Over the years, the trades strengthened relationships between the two countries with regular exchange of commodities, ideas, people and their culture and umm elephant.
I wondered, Calcutta had always been iconic and instrumental in modernising India. While Raja Rammohan Roy being influenced by the western school of beliefs, searched for Unitarianism in the Upanishads, established “Brahmo Samaj” and made a few brutal societal practises illegal. There were religious leaders, social reformers and poets, who spoke of unity of religions. It was the hub of science, modern education and politics.
I asked Mr. Hall how important Kolkata is today and how the US looks at this city. “It has always been an important city, full of liberal free thinkers. It is a really important city and it is strategic. Its improvement would uplift the entire region around and not only in India. We call it regional connectivity; PM Modi calls it Look East. It’s all similar thoughts.”
If you have an interest in Calcutta and its history, I would strongly recommend this exhibition and would ask you to be there. Do let me know if you require any help.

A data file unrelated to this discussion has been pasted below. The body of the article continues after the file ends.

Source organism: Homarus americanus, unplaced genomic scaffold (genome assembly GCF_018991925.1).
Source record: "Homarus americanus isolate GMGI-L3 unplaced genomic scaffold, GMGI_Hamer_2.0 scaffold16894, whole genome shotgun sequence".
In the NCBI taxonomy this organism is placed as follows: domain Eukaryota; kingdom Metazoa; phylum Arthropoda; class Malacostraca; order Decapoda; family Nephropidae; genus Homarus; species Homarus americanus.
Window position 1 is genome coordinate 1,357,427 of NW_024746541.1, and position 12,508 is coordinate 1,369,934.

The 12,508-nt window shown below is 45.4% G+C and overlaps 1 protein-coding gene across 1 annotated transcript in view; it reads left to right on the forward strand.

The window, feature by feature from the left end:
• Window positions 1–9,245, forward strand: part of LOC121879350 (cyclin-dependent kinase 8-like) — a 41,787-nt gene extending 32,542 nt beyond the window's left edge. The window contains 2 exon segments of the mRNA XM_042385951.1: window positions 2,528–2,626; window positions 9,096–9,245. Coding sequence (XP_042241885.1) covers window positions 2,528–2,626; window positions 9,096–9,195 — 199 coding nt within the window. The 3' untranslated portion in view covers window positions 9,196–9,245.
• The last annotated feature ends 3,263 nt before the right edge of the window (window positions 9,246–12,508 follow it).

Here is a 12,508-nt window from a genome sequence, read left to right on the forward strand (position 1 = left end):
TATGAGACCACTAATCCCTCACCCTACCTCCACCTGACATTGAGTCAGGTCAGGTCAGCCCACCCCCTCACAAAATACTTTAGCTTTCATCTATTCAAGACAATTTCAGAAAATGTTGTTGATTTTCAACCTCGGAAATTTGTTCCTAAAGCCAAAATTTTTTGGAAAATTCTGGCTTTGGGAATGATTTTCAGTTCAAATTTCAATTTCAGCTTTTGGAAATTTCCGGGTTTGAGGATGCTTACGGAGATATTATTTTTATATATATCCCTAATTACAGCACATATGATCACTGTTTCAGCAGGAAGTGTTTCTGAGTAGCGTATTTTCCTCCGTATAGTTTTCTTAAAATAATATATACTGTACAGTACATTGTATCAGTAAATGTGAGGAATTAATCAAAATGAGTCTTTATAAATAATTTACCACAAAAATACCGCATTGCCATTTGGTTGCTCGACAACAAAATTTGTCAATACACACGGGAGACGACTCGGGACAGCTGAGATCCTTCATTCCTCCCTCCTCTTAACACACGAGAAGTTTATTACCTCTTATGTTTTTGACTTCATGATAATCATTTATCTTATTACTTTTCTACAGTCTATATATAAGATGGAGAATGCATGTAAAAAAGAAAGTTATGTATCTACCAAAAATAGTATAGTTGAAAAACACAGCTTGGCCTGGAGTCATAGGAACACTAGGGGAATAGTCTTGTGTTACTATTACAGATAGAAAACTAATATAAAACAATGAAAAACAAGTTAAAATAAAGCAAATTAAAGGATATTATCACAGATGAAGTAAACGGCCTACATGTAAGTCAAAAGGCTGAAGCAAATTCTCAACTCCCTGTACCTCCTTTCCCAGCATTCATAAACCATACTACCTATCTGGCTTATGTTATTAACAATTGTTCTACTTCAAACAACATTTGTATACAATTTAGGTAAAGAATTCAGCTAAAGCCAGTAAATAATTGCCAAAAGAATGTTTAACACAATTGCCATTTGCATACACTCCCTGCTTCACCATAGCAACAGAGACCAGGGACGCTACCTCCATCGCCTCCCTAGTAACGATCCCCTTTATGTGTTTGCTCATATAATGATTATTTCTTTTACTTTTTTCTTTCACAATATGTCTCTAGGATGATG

Thank you Mr. Craig Hall for finding some time out and speaking to us, Mr. Iftekhar Ahsan (Founder, Calcutta Walks) for telling me interesting stories about the earliest Indo-US trade.
If you have any interesting fact to share, please do it. Like, comment and share this blog post. Make sure you visit the exhibition before it ends on the 31st of this month. The exhibition is open from 11 AM till 4:30 PM, at Ashutosh Birth Centenary Hall, Indian Museum.
Before we part:
A life sized oil painting of George Washington, the first president of the United States of America, was gifted to Ramdulal De which was showcased in his north Calcutta home as a reminder that anyone can achieve their freedom. Almost a century later, Henry David Thoreau’s writings on civil disobedience were a huge motivation for Mahatma Gandhi and was a powerful tool in the struggle of Indian independence.
Check out Kindred Nations link here.